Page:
“…a shared institutional history”


Associate Professor of English and Comparative Literature

Being involved in feminist issues at Columbia shaped my work in the way that’s probably the most profound, in a sense that my training had been very masculinist. Through sharing work with Susan [Winnett], or the mentorship with Carolyn [Heilbrun], and then getting involved in the work that Jean Howard and Martha Howell were beginning to do, and others certainly, I thought: why, in African American literary studies, aren’t we attending more to questions of how women might be writing differently, in terms of the construction of a racial subject? That was very important to me and it came from my association with people at Columbia. It wasn’t a part of my training as a scholar. I donated a lot of time to the politics of the institutionalization of feminist concerns at Columbia, but it helped to shape me as a scholar, so it was time that was really well spent.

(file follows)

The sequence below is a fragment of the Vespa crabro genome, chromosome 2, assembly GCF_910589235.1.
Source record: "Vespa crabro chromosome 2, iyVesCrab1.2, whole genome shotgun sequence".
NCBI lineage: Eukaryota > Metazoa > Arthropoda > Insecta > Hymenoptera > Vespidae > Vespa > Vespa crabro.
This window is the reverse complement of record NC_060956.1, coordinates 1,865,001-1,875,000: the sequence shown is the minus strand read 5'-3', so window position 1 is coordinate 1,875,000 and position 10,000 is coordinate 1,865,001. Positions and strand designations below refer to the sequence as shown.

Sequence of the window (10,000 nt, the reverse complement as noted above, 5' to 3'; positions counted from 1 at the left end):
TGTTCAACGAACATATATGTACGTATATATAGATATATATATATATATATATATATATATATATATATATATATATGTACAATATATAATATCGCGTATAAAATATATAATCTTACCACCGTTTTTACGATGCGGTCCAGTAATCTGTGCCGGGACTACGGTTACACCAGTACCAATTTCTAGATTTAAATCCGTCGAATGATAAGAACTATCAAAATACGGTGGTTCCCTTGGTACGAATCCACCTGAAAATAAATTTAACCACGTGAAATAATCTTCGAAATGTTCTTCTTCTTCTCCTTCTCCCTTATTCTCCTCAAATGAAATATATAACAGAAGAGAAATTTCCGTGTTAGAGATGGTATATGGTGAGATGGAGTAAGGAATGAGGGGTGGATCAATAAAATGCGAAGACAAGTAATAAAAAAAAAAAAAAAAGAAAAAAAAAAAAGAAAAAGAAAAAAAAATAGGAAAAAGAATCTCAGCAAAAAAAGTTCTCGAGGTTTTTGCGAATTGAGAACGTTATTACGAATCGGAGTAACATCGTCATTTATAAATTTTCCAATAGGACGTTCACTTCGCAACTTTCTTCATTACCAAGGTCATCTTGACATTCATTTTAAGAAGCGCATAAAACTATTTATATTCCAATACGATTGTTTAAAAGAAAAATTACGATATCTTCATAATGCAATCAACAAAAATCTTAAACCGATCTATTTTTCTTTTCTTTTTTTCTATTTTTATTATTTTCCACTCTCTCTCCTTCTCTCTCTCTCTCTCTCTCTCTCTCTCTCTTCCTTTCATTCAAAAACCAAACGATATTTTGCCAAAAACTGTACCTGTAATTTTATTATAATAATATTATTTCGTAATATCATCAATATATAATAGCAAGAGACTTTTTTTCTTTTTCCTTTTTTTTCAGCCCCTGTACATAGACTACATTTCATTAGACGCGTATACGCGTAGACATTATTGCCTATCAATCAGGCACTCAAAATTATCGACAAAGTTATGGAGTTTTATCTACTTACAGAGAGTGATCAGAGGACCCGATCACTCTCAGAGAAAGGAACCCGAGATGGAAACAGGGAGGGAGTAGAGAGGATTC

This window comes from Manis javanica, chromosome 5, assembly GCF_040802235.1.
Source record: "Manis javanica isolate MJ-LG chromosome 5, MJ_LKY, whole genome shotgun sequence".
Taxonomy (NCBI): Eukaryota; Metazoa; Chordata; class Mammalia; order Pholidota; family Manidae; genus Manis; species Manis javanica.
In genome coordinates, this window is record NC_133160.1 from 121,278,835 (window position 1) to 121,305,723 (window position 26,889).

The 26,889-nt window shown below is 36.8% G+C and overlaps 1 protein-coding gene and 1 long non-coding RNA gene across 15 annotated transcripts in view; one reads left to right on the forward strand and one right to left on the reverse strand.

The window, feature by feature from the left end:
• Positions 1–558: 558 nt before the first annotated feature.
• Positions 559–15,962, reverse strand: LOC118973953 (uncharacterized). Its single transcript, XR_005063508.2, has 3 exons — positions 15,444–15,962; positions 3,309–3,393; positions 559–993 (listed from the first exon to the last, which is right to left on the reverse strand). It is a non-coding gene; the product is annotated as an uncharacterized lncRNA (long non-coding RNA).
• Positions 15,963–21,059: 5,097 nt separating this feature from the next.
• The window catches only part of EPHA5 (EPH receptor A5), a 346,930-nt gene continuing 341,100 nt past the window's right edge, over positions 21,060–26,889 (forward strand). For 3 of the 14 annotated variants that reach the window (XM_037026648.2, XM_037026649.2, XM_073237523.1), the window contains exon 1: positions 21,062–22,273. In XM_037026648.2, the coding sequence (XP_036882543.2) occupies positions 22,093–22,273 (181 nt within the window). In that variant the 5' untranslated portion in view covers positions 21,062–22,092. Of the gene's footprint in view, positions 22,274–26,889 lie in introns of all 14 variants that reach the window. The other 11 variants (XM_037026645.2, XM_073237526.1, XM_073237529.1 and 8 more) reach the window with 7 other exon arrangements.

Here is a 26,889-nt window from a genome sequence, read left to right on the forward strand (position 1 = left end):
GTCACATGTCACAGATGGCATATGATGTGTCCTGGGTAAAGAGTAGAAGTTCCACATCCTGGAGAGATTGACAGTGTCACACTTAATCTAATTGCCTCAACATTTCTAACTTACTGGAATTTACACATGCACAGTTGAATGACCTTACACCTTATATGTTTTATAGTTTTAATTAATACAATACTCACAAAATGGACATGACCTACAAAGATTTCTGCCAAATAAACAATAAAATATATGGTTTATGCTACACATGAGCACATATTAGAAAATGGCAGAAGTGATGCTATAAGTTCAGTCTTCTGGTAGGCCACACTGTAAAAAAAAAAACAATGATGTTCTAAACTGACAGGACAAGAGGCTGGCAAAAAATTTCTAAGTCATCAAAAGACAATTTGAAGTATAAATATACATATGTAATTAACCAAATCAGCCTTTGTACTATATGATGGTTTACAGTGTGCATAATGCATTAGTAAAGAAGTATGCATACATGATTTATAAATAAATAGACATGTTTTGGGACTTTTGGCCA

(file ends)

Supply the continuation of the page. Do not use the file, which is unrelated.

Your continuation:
The vision of feminism was far more heterogeneous than it had been at other institutions where these programs had developed earlier on. In that sense intellectually, theoretically there was a space for me, but also in terms of identity politics it made sense that African American Studies and women’s studies had a shared history, a shared institutional history. Just as some of these people had been very helpful to me in lobbying for African American studies, I felt that I wanted to be helpful to them.